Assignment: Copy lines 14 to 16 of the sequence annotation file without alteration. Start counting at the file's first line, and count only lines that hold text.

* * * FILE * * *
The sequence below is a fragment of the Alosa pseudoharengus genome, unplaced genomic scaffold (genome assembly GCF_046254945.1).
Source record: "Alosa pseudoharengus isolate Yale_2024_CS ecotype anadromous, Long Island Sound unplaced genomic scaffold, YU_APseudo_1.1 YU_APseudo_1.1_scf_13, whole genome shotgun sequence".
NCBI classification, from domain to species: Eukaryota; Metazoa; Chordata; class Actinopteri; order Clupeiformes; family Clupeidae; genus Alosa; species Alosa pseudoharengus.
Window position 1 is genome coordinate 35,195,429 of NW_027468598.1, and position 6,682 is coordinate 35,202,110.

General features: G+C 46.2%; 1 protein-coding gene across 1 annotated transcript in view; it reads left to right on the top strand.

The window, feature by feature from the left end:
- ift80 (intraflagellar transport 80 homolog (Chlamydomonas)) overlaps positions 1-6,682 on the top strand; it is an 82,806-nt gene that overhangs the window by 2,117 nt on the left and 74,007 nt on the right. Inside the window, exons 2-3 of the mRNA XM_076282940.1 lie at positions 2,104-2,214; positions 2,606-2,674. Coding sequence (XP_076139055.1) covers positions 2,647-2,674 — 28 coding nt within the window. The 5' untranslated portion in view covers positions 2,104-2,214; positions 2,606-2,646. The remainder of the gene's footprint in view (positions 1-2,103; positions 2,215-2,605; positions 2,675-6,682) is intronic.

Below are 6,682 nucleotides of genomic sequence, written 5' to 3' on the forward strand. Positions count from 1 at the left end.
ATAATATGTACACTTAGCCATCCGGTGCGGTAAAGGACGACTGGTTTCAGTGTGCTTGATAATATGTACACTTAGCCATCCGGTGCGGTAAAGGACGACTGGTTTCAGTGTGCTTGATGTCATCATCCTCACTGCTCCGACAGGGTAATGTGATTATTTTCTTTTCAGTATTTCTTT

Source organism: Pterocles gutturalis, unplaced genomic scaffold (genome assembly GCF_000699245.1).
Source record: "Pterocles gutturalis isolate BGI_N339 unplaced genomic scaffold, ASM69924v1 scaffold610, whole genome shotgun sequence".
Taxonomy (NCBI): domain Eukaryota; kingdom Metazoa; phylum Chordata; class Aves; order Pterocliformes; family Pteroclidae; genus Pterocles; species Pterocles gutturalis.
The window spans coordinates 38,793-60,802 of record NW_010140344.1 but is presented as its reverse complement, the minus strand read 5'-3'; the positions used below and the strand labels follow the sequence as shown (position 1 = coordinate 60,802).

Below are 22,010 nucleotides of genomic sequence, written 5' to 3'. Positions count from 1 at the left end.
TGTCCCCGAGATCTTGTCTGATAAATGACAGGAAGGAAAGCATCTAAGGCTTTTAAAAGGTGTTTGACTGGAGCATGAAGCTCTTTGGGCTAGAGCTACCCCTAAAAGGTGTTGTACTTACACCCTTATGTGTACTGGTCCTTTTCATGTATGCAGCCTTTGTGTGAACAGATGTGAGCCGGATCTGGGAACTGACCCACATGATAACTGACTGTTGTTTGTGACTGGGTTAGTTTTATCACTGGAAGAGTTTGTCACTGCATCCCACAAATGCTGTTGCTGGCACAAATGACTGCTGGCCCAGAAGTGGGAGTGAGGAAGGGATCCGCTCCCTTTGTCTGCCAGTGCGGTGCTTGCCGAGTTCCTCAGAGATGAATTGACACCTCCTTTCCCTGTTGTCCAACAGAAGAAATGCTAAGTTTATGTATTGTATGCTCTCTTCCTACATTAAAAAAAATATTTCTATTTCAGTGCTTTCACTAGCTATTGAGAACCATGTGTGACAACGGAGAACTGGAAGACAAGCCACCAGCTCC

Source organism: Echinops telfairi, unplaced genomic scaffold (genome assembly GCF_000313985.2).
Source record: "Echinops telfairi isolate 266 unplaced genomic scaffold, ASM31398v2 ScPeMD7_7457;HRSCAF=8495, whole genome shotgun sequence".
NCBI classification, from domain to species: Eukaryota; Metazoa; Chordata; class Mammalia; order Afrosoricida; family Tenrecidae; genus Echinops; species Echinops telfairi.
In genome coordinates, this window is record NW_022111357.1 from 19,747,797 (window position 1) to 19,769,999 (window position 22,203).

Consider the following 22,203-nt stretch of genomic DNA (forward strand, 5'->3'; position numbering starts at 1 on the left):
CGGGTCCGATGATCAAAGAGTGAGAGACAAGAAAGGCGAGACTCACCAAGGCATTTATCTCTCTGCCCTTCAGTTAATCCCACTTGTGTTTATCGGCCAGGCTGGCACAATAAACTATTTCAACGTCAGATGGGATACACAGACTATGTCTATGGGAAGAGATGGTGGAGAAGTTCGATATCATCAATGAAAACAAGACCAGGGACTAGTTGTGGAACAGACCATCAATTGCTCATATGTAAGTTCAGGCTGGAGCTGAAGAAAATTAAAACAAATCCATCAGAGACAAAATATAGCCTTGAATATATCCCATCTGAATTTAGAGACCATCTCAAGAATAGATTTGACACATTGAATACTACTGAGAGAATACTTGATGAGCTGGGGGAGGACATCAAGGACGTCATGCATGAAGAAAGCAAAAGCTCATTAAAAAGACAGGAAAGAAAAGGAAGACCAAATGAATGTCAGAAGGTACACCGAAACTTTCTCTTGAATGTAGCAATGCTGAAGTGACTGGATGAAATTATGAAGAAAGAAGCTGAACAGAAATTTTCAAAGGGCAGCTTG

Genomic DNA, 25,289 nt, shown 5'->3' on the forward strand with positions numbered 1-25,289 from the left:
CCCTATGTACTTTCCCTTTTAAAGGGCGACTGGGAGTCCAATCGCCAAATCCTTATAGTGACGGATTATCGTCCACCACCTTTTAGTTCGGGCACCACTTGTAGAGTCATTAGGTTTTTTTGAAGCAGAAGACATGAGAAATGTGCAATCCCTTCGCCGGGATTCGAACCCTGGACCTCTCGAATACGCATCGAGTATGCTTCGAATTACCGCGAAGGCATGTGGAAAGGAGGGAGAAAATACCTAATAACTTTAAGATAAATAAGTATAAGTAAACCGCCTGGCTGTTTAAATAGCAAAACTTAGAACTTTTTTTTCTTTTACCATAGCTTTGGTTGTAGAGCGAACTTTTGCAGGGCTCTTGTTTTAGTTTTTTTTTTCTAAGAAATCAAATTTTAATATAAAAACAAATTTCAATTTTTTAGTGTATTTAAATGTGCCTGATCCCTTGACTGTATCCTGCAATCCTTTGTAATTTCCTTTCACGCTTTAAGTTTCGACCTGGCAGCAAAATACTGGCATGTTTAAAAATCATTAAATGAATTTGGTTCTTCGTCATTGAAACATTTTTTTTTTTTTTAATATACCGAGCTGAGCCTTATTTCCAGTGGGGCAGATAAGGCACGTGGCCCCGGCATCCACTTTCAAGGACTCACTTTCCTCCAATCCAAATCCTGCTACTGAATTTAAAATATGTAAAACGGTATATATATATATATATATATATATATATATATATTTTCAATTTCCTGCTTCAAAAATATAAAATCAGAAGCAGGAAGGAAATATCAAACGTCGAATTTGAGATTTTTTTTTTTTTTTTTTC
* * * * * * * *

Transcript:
Below are 22,010 nucleotides of genomic sequence, written 5' to 3'. Positions count from 1 at the left end.
TGTCCCCGAGATCTTGTCTGATAAATGACAGGAAGGAAAGCATCTAAGGCTTTTAAAAGGTGTTTGACTGGAGCATGAAGCTCTTTGGGCTAGAGCTACCCCTAAAAGGTGTTGTACTTACACCCTTATGTGTACTGGTCCTTTTCATGTATGCAGCCTTTGTGTGAACAGATGTGAGCCGGATCTGGGAACTGACCCACATGATAACTGACTGTTGTTTGTGACTGGGTTAGTTTTATCACTGGAAGAGTTTGTCACTGCATCCCACAAATGCTGTTGCTGGCACAAATGACTGCTGGCCCAGAAGTGGGAGTGAGGAAGGGATCCGCTCCCTTTGTCTGCCAGTGCGGTGCTTGCCGAGTTCCTCAGAGATGAATTGACACCTCCTTTCCCTGTTGTCCAACAGAAGAAATGCTAAGTTTATGTATTGTATGCTCTCTTCCTACATTAAAAAAAATATTTCTATTTCAGTGCTTTCACTAGCTATTGAGAACCATGTGTGACAACGGAGAACTGGAAGACAAGCCACCAGCTCC

Source organism: Echinops telfairi, unplaced genomic scaffold (genome assembly GCF_000313985.2).